Congressman Anthony Weiner joins the long line of men in public office who have risked their familieis and careers for sexual indiscretions. It's been a solid month of high profile men behaving badly, very badly: John Edwards, Arnold Schwarzenegger, the French World Bank leader.
There's not much new about this. There have been many heterosexual, well-known men who have potentially risked everything for a sexual encounter or thrill. Think Gary Hart, Marv Alpert, Bill Clinton, Jim Bakker, Jimmy Swaggert, Bill Cosby, Elliot Spitzer, Bill O'Reilly, and Terry Sanford. Mr. O'Reilly and Mr. Cosby continue on with their work and Mr. Spitzer got a TV show; others have not been so lucky. It remains to be seen what will happen to Mr. Weiner, although one has to wonder whether tweeting yourself in underwear or Facebook chatting with women you don't know is really grounds for resignation. Surely though his vast abilities and his championship of many of the causes I hold dear are now severely compromised.
But these men have either forgotten or never learned some basic rules for sexually healthy adults. So here they are:
Honor your commitments to your partner. A sexually healthy marriage is based on honesty and trust; only you and your spouse know what you have agreed to, but don't put her in the position of having to stand by you at a microphone while you confess to the entire world. Keep that picture in your head as you are considering your behaviors. And, if you can't honor the commitments you've made, you're better off staying single.
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Understand that you can have a sexual feeling without acting on it—without even telling anyone about it. Think about it—if Bill Clinton had thought to himself, "Cute Intern. Too Young, Too Risky,"and moved on, he would not have been impeached. If your partner isn't interested in exploring a particular part of your eroticism with you, the safest thing is to explore it only in the confines of your mind. No one has ended up on the front pages because of a privately held fantasy.
Nothing,really nothing, is ever private between two people. Someone always tells someone. And the less the other person has to lose, the more likely they are to tell more people. In fact, unless it's your life partner, only have sex with someone who has as much to lose as you do. Sex workers don't. Neither do women or men in their twenties. And sexual bantering, sexting, tweeting, emailing, and Facebook messaging are NEVER private. We tell our teens don't post anything you don't want your grandmother to see. To men in public office, don't post anything you don't want to see on the front page—anywhere or ever.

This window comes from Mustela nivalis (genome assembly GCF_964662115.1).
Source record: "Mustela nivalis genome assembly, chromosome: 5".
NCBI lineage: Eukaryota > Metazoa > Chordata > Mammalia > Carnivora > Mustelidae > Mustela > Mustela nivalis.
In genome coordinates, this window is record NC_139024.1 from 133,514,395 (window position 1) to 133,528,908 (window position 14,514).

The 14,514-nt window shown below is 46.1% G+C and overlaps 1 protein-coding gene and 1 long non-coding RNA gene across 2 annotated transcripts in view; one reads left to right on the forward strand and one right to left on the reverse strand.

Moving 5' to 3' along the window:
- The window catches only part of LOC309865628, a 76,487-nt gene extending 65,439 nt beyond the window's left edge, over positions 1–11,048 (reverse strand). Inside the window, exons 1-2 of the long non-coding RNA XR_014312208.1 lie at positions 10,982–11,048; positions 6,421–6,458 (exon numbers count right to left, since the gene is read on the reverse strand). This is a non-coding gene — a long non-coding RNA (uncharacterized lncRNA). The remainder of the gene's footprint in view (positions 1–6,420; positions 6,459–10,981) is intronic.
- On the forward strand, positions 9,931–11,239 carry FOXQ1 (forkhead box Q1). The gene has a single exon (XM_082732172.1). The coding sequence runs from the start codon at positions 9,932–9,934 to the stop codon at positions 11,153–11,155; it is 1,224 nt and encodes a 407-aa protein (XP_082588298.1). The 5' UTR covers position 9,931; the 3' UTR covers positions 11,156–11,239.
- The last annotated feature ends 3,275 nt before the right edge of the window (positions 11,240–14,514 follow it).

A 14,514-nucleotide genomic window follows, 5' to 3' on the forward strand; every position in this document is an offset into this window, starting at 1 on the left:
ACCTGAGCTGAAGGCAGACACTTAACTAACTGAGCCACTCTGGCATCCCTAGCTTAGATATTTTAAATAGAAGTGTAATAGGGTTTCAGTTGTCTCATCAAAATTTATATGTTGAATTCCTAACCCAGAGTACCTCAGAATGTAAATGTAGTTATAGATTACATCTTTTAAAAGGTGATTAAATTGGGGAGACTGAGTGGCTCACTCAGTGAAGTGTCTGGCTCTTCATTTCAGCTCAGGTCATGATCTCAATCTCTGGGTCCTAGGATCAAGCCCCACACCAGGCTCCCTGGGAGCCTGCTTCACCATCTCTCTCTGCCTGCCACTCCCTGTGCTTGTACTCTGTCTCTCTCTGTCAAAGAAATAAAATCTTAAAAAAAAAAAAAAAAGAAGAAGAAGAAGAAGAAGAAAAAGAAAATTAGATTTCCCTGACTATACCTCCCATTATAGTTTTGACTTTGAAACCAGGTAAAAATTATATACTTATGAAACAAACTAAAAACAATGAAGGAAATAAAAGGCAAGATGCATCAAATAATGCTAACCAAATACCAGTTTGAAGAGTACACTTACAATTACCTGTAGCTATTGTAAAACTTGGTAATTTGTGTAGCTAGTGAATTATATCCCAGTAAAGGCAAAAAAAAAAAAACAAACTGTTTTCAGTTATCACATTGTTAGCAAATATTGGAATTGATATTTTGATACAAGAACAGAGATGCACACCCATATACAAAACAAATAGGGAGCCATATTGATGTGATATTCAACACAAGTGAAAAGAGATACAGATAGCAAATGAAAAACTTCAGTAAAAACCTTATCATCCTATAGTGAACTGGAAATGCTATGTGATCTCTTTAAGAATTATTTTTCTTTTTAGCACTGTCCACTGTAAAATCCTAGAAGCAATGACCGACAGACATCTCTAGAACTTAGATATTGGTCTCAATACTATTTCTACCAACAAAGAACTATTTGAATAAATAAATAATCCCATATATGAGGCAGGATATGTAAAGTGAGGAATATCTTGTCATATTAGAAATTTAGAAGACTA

Sexually healthy adults discriminate between sexual behaviors that are life enhancing—for themselves and their partners—with those that could be destructive (of themselves or their partner(s)). If there's a chance that the behavior could cost you your partner, career, reputation, just say no. Visiting a sex club, a sex worker, having sex with an employee, tweeting a sexual photo or sexting, soliciting someone in a public bathroom or park: chances are it's going to land you on the front page and you'll lose your job and probably your marriage. It's even worse if you've campaigned or worked against other people doing the same things. At least Congressman Weiner isn't for curtailing other people's sex lives while exploring the dark side of his, a la Vitter.
Remember that a moral sexual relationship is consensual, nonexploitative, honest, mutually pleasurable, and protected. Does the relationship meet those criteria? Mr. Weiner says he never touched any of these women: I guess that makes them protected. I'm wondering though about the other four. If you can't answer yes to these, say no.
Always ask if the behavior consistent with your values, expressed and internal. If you're found out, will you be accused of hypocrisy? More importantly, can you live with yourself?
Of course, this ethic applies to all of us, not just people in political power. May we once again be reminded that sexuality is both sacred and powerful, and we need to honor its role in our lives.